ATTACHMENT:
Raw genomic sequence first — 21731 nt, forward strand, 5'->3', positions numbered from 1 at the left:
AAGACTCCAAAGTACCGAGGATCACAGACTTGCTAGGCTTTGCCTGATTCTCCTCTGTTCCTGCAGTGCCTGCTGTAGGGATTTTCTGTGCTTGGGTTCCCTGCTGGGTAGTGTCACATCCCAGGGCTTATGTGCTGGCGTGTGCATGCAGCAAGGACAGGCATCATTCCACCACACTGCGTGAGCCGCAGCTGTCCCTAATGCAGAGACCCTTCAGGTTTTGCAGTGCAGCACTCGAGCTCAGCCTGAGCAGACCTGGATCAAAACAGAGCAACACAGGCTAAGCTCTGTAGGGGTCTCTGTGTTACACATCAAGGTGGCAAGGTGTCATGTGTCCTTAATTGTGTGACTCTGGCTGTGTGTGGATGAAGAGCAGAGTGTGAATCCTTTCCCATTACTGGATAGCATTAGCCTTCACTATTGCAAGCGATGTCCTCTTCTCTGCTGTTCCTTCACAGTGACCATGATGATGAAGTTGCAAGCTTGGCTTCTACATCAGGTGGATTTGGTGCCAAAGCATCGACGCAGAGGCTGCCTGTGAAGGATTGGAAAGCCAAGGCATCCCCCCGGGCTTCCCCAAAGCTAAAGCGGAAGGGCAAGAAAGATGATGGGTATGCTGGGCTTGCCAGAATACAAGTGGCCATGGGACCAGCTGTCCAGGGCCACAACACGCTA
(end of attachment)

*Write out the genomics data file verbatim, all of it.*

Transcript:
Raw genomic sequence first — 21731 nt, forward strand, 5'->3', positions numbered from 1 at the left:
AAGACTCCAAAGTACCGAGGATCACAGACTTGCTAGGCTTTGCCTGATTCTCCTCTGTTCCTGCAGTGCCTGCTGTAGGGATTTTCTGTGCTTGGGTTCCCTGCTGGGTAGTGTCACATCCCAGGGCTTATGTGCTGGCGTGTGCATGCAGCAAGGACAGGCATCATTCCACCACACTGCGTGAGCCGCAGCTGTCCCTAATGCAGAGACCCTTCAGGTTTTGCAGTGCAGCACTCGAGCTCAGCCTGAGCAGACCTGGATCAAAACAGAGCAACACAGGCTAAGCTCTGTAGGGGTCTCTGTGTTACACATCAAGGTGGCAAGGTGTCATGTGTCCTTAATTGTGTGACTCTGGCTGTGTGTGGATGAAGAGCAGAGTGTGAATCCTTTCCCATTACTGGATAGCATTAGCCTTCACTATTGCAAGCGATGTCCTCTTCTCTGCTGTTCCTTCACAGTGACCATGATGATGAAGTTGCAAGCTTGGCTTCTACATCAGGTGGATTTGGTGCCAAAGCATCGACGCAGAGGCTGCCTGTGAAGGATTGGAAAGCCAAGGCATCCCCCCGGGCTTCCCCAAAGCTAAAGCGGAAGGGCAAGAAAGATGATGGGTATGCTGGGCTTGCCAGAATACAAGTGGCCATGGGACCAGCTGTCCAGGGCCACAACACGCTA